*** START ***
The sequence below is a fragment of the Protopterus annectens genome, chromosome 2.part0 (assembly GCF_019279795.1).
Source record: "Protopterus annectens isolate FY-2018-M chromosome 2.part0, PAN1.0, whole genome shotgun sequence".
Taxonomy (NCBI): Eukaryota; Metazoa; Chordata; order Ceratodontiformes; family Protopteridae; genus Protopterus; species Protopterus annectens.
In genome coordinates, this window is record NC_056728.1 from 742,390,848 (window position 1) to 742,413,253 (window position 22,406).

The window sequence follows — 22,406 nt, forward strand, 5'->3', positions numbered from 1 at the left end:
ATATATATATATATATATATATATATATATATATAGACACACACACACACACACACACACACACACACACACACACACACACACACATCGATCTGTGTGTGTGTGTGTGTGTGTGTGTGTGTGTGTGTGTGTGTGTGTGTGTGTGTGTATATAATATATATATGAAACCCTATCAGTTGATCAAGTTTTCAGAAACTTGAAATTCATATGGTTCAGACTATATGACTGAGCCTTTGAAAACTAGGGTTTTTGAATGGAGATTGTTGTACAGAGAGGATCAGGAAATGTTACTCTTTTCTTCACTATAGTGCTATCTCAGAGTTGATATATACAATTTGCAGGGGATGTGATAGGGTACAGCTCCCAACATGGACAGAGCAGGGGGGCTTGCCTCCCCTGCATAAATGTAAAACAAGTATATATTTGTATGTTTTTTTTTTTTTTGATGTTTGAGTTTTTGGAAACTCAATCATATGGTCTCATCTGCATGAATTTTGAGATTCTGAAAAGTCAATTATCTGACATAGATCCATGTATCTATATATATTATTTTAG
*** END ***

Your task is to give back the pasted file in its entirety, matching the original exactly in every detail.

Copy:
The sequence below is a fragment of the Protopterus annectens genome, chromosome 2.part0 (assembly GCF_019279795.1).
Source record: "Protopterus annectens isolate FY-2018-M chromosome 2.part0, PAN1.0, whole genome shotgun sequence".
Taxonomy (NCBI): Eukaryota; Metazoa; Chordata; order Ceratodontiformes; family Protopteridae; genus Protopterus; species Protopterus annectens.
In genome coordinates, this window is record NC_056728.1 from 742,390,848 (window position 1) to 742,413,253 (window position 22,406).

The window sequence follows — 22,406 nt, forward strand, 5'->3', positions numbered from 1 at the left end:
ATATATATATATATATATATATATATATATATATAGACACACACACACACACACACACACACACACACACACACACACACACACACATCGATCTGTGTGTGTGTGTGTGTGTGTGTGTGTGTGTGTGTGTGTGTGTGTGTGTGTGTGTATATAATATATATATGAAACCCTATCAGTTGATCAAGTTTTCAGAAACTTGAAATTCATATGGTTCAGACTATATGACTGAGCCTTTGAAAACTAGGGTTTTTGAATGGAGATTGTTGTACAGAGAGGATCAGGAAATGTTACTCTTTTCTTCACTATAGTGCTATCTCAGAGTTGATATATACAATTTGCAGGGGATGTGATAGGGTACAGCTCCCAACATGGACAGAGCAGGGGGGCTTGCCTCCCCTGCATAAATGTAAAACAAGTATATATTTGTATGTTTTTTTTTTTTTTGATGTTTGAGTTTTTGGAAACTCAATCATATGGTCTCATCTGCATGAATTTTGAGATTCTGAAAAGTCAATTATCTGACATAGATCCATGTATCTATATATATTATTTTAG